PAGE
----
|3||9/10||Sousanis, Nick. “The Importance of Seeing Double and Then Some” and “The Shape of Our Thoughts,” from Unflattening.
Stitches — rest of “I was six” and “I was eleven” (64-156)
|9/12||Dan Roam, “First Draw a Circle, then Give it a Name” (chpt 3) from Draw to Win
Stitches — “I was fourteen” (157-242)
|Literacy Narrative, part 1|
|9/15||Sketch 2: Sunday Sketches|
Remember to post your avatar for sketch 1 over the weekend! My hope is that by Monday afternoon, all of your sites will be syndicating to Student Work page and all of your avatars are loaded onto the Student Sites page. If you still haven’t commented on the “Welcome” post with your WordPress address and replied to the student information form, let me know what help you need to get that accomplished.
These two chapters from Unflattening by Nick Sousanis will serve as one of the theoretical frameworks for our analyses of comics. Sousanis drew Unflattening as his dissertation for Teachers College at Columbia University — it was the first comics dissertation and has since been published by Harvard UP and has won a bunch of awards. Sousanis took a job at San Francisco State University a couple of years ago and is building a comics studies program there. His comic short story “A Life in Comics” is something of a literacy narrative about Karen Green, a librarian at Columbia University’s Butler Library, who is the first Curator for Comics and Cartoons there.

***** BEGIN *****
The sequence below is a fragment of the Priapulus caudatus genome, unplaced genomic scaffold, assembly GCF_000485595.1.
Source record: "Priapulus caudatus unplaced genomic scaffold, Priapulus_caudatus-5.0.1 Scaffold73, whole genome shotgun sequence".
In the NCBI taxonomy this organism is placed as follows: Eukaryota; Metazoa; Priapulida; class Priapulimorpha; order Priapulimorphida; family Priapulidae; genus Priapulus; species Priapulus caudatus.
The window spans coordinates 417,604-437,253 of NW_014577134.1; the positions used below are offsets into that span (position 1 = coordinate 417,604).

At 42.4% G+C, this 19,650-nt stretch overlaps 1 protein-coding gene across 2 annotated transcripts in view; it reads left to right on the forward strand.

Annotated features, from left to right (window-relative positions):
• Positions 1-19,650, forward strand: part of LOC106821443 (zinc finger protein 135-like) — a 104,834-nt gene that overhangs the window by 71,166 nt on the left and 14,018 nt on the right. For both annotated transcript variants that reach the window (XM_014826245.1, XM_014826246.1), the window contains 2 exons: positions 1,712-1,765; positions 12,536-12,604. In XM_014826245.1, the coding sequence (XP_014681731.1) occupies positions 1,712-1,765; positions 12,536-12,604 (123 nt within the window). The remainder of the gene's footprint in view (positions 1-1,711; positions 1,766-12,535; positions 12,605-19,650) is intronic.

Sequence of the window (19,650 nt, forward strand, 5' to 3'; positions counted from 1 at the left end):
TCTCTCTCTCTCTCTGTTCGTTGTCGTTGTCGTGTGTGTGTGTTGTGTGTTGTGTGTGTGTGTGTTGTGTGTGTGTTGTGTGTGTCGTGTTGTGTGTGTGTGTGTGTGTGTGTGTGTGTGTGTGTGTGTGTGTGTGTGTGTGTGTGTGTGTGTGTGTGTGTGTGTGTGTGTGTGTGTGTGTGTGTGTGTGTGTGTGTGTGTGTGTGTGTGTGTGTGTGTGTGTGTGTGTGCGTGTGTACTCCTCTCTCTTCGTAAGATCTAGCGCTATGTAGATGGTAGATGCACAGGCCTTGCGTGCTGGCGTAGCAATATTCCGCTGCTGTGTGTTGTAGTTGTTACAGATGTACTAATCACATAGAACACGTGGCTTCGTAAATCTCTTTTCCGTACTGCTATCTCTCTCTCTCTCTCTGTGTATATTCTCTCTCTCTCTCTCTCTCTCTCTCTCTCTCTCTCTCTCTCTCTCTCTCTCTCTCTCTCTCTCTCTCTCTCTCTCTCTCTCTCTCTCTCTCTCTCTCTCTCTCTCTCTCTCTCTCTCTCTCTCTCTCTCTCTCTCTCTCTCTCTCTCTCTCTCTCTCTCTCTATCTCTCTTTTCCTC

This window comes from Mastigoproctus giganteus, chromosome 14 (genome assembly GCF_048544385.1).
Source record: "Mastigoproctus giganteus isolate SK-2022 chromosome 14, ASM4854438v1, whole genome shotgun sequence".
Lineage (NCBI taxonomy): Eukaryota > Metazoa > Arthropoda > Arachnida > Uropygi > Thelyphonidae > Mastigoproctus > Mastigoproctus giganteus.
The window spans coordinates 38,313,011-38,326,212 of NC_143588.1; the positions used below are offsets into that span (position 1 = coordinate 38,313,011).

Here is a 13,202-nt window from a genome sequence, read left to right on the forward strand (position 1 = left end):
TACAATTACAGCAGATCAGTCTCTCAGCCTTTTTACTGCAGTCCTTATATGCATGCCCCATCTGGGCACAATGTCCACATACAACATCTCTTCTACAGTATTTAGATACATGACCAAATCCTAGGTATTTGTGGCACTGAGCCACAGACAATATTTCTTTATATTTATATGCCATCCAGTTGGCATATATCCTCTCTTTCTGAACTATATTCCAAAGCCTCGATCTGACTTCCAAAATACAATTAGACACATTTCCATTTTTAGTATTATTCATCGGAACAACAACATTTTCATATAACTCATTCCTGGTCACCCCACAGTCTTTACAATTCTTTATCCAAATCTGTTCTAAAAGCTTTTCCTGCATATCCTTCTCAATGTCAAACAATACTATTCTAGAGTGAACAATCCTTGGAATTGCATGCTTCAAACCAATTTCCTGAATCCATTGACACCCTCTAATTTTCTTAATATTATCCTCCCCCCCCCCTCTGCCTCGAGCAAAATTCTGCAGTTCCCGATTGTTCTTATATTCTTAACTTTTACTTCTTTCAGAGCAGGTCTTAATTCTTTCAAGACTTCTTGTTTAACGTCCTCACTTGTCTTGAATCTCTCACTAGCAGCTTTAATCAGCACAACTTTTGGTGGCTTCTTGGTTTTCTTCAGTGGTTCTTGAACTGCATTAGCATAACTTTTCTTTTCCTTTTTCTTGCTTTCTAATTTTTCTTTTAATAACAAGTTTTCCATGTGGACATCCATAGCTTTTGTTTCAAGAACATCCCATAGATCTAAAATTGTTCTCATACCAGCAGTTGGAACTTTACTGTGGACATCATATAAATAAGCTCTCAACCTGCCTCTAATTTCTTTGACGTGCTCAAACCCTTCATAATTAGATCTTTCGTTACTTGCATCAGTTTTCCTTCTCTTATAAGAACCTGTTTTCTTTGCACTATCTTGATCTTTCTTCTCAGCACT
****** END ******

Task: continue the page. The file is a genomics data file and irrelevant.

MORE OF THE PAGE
Be aware that this comic is probably a little more dense reading than you’re find Stitches to be, so give yourself a little time to work through those 20 pages carefully. I’ll start off our discussion of Sousanis by asking you to consider how effective Unflattening is as an academic, philosophical argument. (In week 4, we’ll read another theoretical framing text, but in the form of a more traditional essay by Hillary Chute and I’ll ask you to consider how the two pieces are similar and different.) How do the words and images in Unflattening interact together? Is it different than what happens in Stitches?
We’ll also spend some time discussing the end of David’s sixth year and his eleventh year in class on Tuesday.
On Thursday, you’ve got a very short reading from Dan Roam‘s book Draw to Win to go along with Stitches. Roam is a corporate trainer who publishes books and presents workshops on business communication and marketing, focusing on visual clarity for communicating complex information effectively. We’ll also be doing some drawing in class.
Your first major assignment is also due on Thursday. I’ll begin meeting with you individually to give you feedback on those drafts starting on Friday and stretching into the next week. I’ll have a Google doc published before class Thursday where you can sign up for a time slot (so if you haven’t given me a gmail address yet by responding to the information survey, please do so now so that I can give you access to the document!)